Regions to Visit if You Love Wine
Love wine? We do, too — and while we're all about discovering the latest up-and-coming spots, there's a reason some names are absolutely iconic in the industry. Take a look at these eight heavy-hitting regions, and start planning your next trip to take advantage of some of the best flavor profiles on the planet.
Fans of Chianti are likely familiar with Tuscany, the picturesque wine region in central Italy. If you're not, however, get ready to eat, pray, love, and drink your way through some of the oldest vineyards in the world.
Housed in a medieval castle, the Barone Ricasoli winery, established in 1141, is the birthplace of Chianti and the oldest winery in the country. Elsewhere in the region you can taste the eponymous "Super Tuscan" wines, as well as other regional standouts including Brunello di Montalcino and Vino Nobile di Montepulciano. If you love wine but also want more from your trip than some delicious reds, look to Florence, the cultural heart of the region, which offers a step back in time with some of the world's most renowned Renaissance art and architecture, including Michelangelo's David at the Galleria dell'Accademia.
Napa Valley, California
The first of the "New World" wine regions on our list, Napa has gained increasing acclaim beyond the United States for its varieties, especially cabernet sauvignon. With its first vineyards dating to the 1700s, it doesn't have nearly the history of many other famous wine regions, but its quality has been quick to catch up in recent decades.
The northern California region offers the unique experience of the Napa Valley Wine Train, which allows you to explore multiple New World wineries with all the old-fashioned elegance of a vintage train car, complete with restored interiors, fine dining, and even — if you're up for it — a murder mystery. If you prefer to fly solo, check out some of Napa's smaller family-owned wineries, which make up 95 percent of the region and specialize in everything from zinfandels to cabernets.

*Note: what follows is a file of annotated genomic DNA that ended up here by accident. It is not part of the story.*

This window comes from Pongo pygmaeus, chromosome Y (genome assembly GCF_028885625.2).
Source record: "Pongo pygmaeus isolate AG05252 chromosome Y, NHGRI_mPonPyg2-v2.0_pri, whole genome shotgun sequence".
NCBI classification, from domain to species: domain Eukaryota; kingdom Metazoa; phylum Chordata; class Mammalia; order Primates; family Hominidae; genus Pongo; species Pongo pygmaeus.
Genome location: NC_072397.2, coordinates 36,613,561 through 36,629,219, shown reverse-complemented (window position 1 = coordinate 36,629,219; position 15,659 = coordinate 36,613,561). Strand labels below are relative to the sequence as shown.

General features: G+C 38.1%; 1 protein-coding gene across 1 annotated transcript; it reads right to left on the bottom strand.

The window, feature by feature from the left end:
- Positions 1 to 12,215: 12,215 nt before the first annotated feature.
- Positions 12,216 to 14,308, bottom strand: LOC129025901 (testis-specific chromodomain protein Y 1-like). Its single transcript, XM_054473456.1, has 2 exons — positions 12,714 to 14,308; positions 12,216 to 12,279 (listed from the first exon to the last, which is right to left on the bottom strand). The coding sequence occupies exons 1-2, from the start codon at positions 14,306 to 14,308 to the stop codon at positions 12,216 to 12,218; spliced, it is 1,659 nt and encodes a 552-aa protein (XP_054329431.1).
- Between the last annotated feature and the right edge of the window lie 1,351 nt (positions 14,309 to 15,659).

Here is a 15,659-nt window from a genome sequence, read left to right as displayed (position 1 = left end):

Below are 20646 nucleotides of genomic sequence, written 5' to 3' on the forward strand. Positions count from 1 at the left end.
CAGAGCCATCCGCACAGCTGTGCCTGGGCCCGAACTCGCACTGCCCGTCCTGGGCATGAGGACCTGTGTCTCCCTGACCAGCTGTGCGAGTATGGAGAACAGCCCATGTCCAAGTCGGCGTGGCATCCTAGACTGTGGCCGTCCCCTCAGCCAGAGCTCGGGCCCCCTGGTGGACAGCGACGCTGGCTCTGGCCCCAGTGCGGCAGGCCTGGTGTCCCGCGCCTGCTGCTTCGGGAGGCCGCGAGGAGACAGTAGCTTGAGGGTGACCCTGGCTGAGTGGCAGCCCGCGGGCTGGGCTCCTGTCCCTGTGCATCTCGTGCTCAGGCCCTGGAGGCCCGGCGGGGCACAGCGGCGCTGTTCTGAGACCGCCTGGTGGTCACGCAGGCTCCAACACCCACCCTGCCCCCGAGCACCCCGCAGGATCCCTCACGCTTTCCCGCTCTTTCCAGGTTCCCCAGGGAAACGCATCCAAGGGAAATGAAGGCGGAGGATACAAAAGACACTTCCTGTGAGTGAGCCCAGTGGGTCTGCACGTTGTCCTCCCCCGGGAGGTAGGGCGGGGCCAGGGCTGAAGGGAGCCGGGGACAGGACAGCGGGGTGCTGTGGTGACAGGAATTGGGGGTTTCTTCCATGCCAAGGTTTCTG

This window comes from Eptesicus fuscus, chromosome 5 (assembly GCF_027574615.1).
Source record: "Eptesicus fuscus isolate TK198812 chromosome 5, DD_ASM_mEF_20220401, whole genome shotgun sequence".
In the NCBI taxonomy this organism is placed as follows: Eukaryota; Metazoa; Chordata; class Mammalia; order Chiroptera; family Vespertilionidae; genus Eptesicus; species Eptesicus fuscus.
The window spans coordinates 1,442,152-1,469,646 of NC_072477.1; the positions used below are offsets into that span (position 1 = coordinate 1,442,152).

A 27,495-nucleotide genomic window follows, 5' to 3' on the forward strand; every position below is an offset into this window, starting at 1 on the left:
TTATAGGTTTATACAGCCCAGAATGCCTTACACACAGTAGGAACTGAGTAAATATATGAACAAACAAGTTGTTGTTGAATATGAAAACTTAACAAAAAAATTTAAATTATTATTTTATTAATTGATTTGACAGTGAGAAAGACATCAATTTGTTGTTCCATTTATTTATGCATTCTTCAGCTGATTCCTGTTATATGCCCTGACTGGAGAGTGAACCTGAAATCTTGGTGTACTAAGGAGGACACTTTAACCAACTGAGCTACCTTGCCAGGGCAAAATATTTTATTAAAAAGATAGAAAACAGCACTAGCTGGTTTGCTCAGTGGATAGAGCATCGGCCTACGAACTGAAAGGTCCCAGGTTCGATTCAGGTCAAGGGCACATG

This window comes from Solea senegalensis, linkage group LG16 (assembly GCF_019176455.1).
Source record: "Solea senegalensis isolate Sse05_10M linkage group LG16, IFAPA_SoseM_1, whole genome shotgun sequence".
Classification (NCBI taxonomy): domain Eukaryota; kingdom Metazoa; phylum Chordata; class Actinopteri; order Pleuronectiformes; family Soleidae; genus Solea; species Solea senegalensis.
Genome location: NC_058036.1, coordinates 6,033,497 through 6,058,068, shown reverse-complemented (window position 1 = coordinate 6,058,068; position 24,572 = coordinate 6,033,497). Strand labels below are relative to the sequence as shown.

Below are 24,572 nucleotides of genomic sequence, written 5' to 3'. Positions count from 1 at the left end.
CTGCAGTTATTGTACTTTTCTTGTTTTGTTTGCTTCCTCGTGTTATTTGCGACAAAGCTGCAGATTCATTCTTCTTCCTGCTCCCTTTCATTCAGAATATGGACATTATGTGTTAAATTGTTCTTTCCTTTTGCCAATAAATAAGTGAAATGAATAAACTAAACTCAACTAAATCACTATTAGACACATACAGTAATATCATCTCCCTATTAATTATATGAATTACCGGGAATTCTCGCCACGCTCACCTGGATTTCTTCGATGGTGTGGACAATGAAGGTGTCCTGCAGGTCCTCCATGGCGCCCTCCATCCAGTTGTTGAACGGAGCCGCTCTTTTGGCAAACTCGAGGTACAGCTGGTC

Malbec grapes are almost exclusively responsible for the success of the Mendoza wineries, in western Argentina. Unlike other New World regions, Mendoza's wine industry began when the country was first colonized by Spain in the 16th century. It took a few centuries, however, for Mendoza to become the region it is today, producing 80 percent of Argentina's wine and known across the world for its red varieties.
Mendoza is home to over 1200 wineries — but be prepared to call them "bodegas" when you visit. With its location at the foot of the Andes, there are a tremendous variety of grapes grown in the different microclimates at varying elevations, but, of course, malbec is the dominant name. For a side of adventure with your wine, visit the southern-Mendoza town of San Rafael, which offers, in addition to world-class wineries, outdoor sports like whitewater rafting and kayaking along its Diamonte river.
Is there any name more synonymous with world-class wines than that of Bordeaux, in the south of France? With vines whose history likely extend back to the Roman Empire, the region has been known for centuries for its blended red varieties. Roughly divided into two wine-making districts by the Garonne river, the city's Left Bank depends primarily on cabernet sauvignon grapes, while the Right Bank mainly uses the merlot.